A senior leader of Filipino militants who escaped when troops retook the southern Philippine city of Marawi from Islamic State-linked fighters two years ago is believed to be among insurgents killed during clashes earlier this week, military officials said Saturday.
Humam Abdul Najib (alias Abu Dar) is likely one of two militants slain in clashes near Tubaran town in Lanao del Sur province on Thursday. Three soldiers were also killed, and three others who were reported missing had already been accounted for, the military said.
Tissue samples gathered from the slain militants were being processed for DNA testing, though results were not expected for weeks, military spokesman Col. Gerry Besana told BenarNews.
“The death of Abu Dar is still for verification,” Besana said, referring to Najib's alias. But Besana emphasized that witnesses on the ground, including residents in the area, had offered visual confirmation. “This will be validated by DNA testing," he said.
Besana said a .45-caliber pistol that was among several firearms recovered in the area had been positively identified as owned by Najib.
Najib was among those who helped plan the five-month Marawi siege with the Maute brothers and Isnilon Hapilon, the overall regional leader of the IS. Several Southeast Asian IS militants, as well as fighters from the Middle East, were also among those who helped carry it out.
The siege, the biggest that was launched in the region by the IS, led to heavy battles that killed 1,200 people, most of them militants. Filipino forces, long used to jungle fighting, had to adjust to urban guerrilla warfare. Australian and U.S. forces were later called in to help in intelligence work, mostly providing aerial and other technical support that helped pinpoint enemy positions.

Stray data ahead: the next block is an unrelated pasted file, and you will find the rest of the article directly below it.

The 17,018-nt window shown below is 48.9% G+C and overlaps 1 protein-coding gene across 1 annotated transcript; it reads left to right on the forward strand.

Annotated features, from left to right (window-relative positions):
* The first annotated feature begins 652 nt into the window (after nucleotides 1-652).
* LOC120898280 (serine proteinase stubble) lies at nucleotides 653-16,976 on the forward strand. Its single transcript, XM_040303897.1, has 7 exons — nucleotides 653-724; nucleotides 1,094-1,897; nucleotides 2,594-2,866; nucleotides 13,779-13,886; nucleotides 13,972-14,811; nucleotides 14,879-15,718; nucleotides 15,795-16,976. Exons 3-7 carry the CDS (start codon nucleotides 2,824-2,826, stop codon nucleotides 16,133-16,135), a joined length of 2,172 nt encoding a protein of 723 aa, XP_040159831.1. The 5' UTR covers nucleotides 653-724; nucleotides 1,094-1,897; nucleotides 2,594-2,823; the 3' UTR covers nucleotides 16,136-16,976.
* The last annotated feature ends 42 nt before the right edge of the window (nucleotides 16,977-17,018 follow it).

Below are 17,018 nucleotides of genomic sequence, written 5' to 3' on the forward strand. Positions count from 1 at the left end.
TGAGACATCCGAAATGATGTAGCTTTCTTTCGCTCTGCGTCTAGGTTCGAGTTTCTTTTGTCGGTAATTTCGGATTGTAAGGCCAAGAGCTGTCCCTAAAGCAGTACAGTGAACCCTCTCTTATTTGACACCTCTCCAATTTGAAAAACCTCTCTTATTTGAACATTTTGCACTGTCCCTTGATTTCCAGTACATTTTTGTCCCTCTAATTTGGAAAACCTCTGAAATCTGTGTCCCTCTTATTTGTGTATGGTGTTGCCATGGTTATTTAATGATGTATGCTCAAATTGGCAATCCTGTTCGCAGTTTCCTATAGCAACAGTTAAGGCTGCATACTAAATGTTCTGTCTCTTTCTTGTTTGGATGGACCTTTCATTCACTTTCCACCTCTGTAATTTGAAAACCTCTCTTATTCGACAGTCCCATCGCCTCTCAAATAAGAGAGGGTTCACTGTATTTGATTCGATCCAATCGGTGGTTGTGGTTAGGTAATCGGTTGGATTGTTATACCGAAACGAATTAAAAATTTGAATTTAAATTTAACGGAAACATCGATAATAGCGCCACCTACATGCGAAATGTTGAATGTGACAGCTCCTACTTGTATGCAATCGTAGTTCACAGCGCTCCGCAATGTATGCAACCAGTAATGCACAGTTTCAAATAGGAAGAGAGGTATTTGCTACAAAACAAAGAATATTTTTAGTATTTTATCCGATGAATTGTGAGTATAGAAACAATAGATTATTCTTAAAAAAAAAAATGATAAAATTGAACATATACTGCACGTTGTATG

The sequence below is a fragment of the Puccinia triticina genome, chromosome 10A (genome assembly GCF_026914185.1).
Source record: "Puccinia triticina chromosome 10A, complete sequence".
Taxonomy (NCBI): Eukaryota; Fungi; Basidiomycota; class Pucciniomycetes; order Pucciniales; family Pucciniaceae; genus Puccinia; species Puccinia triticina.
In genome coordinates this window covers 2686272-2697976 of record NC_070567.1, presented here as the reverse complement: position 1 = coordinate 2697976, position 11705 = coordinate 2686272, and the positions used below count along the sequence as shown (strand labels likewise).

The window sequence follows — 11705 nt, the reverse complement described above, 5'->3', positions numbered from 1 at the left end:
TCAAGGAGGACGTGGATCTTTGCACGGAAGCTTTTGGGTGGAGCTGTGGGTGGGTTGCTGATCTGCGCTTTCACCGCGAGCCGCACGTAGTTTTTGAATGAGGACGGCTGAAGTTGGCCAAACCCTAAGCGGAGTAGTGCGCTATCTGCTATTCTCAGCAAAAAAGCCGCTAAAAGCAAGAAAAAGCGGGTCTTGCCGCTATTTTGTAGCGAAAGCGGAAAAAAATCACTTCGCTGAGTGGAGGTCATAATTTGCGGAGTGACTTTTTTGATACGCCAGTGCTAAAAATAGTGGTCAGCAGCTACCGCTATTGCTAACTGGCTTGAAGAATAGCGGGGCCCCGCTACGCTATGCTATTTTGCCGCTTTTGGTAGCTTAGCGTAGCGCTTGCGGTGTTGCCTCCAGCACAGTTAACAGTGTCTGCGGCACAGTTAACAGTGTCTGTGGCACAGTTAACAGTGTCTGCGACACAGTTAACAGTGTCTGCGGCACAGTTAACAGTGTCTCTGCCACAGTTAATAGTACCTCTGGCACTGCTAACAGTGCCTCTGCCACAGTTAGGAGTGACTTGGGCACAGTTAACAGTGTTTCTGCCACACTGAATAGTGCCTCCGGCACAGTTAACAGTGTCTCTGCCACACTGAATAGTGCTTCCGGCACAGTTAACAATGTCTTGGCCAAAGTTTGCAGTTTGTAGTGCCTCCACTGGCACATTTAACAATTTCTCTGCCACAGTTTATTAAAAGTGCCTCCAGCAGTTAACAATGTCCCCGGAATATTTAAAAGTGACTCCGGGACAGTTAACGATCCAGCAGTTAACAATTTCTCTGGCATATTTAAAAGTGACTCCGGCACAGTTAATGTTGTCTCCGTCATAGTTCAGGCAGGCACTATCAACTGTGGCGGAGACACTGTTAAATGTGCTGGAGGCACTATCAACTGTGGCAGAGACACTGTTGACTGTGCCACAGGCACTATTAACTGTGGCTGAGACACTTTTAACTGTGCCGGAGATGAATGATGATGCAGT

Hapilon was killed in October 2017, while Najib and several fighters escaped as troops closed in on their positions in Marawi, military officials said.
Najib is believed to have studied in an Islamic school in the northern Philippines, before going to Afghanistan for jihad training in 2005. He is an expert bomb maker, and had at one time ran basic military training for fresh recruits in the southern Philippines, according to military officials.
Col. Romeo Brawner, commander of the Army 103rd Infantry Brigade, said a forensics teams took saliva and tissue samples from the body. He said a portion of the samples was given to the U.S. forces based in the southern city of Zamboanga for DNA analysis.
“I was told the results will take more than one month. Until then, we cannot say categorically it was Abu Dar who was killed,” Brawner told BenarNews. But, he said, all the telltale marks were present on the dead man’s body, except for a mole and knife scars.
An officer who asked not to be identified said the body was wearing the same clothes usually worn by Abu Dar as seen on captured videos – black cargo pants and black shirt.
“The residents and a group of former Maute fighters who surrendered, told us the body was Abu Dar,” Brawner said.
“The samples and test will provide the answers if it is indeed him,” he said.
Fighting between government forces and two militant factions had been going in separate parts of Mindanao since Monday. At least 22 fighters of the IS-linked Bangsamoro Islamic Freedom Fighters (BIFF), including a militant with Arabic features, have been killed during gunbattles in the province of Maguindanao, officials said.
On Wednesday, three soldiers and two militants, including the one believed to be Najib, were killed in clashes near Marawi city.
Last year, military official had estimated that at least 40 foreign fighters were still believed to be fighting in Mindanao, many of whom had slipped into the south across its porous borders with neighboring Malaysia and Indonesia.